In this example we have two expressions multiplied together hence we know we must use the product rule.

Now that we have worked out these four we can apply the rule.

u = v =

1

Example 2

2005: Question 6(b)

Let y = . Show that = t + t3,where t = tan

Solution

We can see that y involves us dividing one expression by another and hence we must use the Quotient Rule to find .

=

u = 1 – cosxv = 1 + cosx

sin x- sin x

Example 2

Hence we must prove that = t + t3 = tan + tan3

x = +

= and 1 + cosx =

From the log tables we know that:

sin 2A = 2sin A cos A and cos 2A = cos2 A - sin2A

LHS =

1 - sin2A = cos2A

LHS = = =

Example 3

2003: Question 6(a)

Differentiate with respect to x.

Solution

In this instance we have a function within a function hence we use the Chain Rule. We have the function 1 + 4x raised to the power of a half.

y = (1 +4x)1/2

= 4 = =

=

Let u = 1 + 4xv = u1/2

4

Proving the Differentiation Rule

2006: Question 6 (c)

Prove by induction that .

Solution

In order to prove this using induction we must first prove that it is true for n = 1

If n = 1 then f (x) = x1 = x

Proof Ctd.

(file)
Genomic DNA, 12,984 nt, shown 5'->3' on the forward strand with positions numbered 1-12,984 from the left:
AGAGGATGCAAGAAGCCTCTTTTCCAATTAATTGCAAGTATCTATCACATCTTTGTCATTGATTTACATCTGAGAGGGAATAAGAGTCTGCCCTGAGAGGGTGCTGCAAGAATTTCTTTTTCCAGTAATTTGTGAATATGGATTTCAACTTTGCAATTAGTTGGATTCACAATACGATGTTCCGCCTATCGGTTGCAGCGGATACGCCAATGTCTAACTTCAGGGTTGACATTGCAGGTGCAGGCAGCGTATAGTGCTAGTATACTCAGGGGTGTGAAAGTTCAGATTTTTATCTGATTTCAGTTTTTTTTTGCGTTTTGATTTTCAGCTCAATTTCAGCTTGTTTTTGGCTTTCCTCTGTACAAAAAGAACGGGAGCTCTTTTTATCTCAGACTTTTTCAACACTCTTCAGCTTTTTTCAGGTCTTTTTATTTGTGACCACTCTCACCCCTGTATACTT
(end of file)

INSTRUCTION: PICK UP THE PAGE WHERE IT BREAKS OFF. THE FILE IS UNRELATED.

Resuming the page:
When n = 1 we know that nxn-1 = (1)x1-1 = 1x0 = 1

L.H.S. = R.H.S and so we know the statement is true for n = 1

Now we assume that it is true for n = k i.e.

Finally we must prove it is true for n = k + 1

We are looking to prove that

From the product rule and the assumption we have made we know:

= = =

Proof Ctd.

Looking at the R.H.S we see that =

Hence we see that the L.H.S. and R.H.S are equal and so our statement is true for k + 1.

Since the statement is true for n = 1 and if it is true for n = k we know it is also true for n = k + 1 we have prove inductively that:

.

Parametric Differentiation

There are times when a curve in the co-ordinate plane is not just expressed as a function of x but rather as two parametric equations. These equations are generally of the form: